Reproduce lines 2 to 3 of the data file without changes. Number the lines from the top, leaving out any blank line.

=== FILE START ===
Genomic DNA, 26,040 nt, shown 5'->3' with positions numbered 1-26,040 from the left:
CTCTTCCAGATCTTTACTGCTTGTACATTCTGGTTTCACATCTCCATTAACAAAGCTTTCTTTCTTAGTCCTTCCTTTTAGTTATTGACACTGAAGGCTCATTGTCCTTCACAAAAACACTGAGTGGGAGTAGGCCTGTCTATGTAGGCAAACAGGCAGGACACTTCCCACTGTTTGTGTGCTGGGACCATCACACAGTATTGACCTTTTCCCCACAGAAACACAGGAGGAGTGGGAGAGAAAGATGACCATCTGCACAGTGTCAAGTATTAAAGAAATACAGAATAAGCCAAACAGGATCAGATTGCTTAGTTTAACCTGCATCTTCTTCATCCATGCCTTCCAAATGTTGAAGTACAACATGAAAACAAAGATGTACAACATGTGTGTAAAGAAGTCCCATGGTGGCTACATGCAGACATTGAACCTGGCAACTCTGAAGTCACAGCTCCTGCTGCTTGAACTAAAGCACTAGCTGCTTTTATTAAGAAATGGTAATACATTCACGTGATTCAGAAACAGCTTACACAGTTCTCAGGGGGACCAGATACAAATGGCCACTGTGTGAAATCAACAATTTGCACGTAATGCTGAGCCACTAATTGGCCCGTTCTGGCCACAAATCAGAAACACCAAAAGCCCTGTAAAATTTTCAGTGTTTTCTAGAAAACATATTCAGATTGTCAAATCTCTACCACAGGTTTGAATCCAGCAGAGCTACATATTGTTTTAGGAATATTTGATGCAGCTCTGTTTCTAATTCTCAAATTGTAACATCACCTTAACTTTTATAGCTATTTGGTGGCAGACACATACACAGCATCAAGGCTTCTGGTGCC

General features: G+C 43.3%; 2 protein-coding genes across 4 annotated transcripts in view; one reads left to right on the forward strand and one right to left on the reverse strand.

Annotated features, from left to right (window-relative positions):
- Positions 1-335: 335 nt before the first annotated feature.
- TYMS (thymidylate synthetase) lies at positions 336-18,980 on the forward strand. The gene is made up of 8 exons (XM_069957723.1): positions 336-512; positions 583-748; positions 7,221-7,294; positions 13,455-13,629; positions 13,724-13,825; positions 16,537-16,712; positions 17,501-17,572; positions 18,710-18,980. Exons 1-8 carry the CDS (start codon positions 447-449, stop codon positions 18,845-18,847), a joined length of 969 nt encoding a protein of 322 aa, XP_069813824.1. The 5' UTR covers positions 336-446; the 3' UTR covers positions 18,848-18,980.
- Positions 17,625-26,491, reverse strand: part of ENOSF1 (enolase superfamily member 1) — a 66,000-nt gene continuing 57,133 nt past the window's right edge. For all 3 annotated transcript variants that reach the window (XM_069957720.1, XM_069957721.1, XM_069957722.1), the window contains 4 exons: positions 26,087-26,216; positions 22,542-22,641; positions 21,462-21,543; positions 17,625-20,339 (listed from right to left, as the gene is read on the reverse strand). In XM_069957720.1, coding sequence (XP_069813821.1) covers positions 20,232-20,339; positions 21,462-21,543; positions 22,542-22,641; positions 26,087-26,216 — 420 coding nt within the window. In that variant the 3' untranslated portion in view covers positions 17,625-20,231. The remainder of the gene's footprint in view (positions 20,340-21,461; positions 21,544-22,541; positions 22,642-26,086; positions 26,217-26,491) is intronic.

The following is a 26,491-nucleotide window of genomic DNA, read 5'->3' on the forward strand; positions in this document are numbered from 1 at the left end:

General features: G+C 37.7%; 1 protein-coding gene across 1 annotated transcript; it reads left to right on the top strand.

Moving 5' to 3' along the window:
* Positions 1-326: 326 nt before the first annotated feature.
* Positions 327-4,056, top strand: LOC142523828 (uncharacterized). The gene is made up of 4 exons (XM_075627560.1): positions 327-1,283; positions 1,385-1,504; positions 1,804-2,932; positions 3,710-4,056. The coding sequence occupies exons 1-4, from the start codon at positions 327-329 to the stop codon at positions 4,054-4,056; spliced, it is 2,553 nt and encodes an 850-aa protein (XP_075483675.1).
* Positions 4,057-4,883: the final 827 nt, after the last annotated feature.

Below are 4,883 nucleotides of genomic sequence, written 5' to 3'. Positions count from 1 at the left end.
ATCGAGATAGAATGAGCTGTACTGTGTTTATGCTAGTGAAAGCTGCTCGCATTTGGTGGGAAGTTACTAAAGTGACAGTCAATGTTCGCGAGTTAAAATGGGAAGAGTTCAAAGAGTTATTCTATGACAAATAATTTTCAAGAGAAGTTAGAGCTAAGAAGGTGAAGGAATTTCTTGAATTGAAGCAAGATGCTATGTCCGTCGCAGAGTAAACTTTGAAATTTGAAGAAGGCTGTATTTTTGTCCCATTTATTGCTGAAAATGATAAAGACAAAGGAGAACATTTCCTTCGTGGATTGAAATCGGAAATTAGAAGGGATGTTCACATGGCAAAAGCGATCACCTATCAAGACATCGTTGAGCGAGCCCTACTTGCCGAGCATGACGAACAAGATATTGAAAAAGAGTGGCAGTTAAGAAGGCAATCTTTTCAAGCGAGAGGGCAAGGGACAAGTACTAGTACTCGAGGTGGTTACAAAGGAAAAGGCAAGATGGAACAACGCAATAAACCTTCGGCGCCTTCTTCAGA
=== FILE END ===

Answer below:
CTCTTCCAGATCTTTACTGCTTGTACATTCTGGTTTCACATCTCCATTAACAAAGCTTTCTTTCTTAGTCCTTCCTTTTAGTTATTGACACTGAAGGCTCATTGTCCTTCACAAAAACACTGAGTGGGAGTAGGCCTGTCTATGTAGGCAAACAGGCAGGACACTTCCCACTGTTTGTGTGCTGGGACCATCACACAGTATTGACCTTTTCCCCACAGAAACACAGGAGGAGTGGGAGAGAAAGATGACCATCTGCACAGTGTCAAGTATTAAAGAAATACAGAATAAGCCAAACAGGATCAGATTGCTTAGTTTAACCTGCATCTTCTTCATCCATGCCTTCCAAATGTTGAAGTACAACATGAAAACAAAGATGTACAACATGTGTGTAAAGAAGTCCCATGGTGGCTACATGCAGACATTGAACCTGGCAACTCTGAAGTCACAGCTCCTGCTGCTTGAACTAAAGCACTAGCTGCTTTTATTAAGAAATGGTAATACATTCACGTGATTCAGAAACAGCTTACACAGTTCTCAGGGGGACCAGATACAAATGGCCACTGTGTGAAATCAACAATTTGCACGTAATGCTGAGCCACTAATTGGCCCGTTCTGGCCACAAATCAGAAACACCAAAAGCCCTGTAAAATTTTCAGTGTTTTCTAGAAAACATATTCAGATTGTCAAATCTCTACCACAGGTTTGAATCCAGCAGAGCTACATATTGTTTTAGGAATATTTGATGCAGCTCTGTTTCTAATTCTCAAATTGTAACATCACCTTAACTTTTATAGCTATTTGGTGGCAGACACATACACAGCATCAAGGCTTCTGGTGCC

General features: G+C 43.3%; 2 protein-coding genes across 4 annotated transcripts in view; one reads left to right on the forward strand and one right to left on the reverse strand.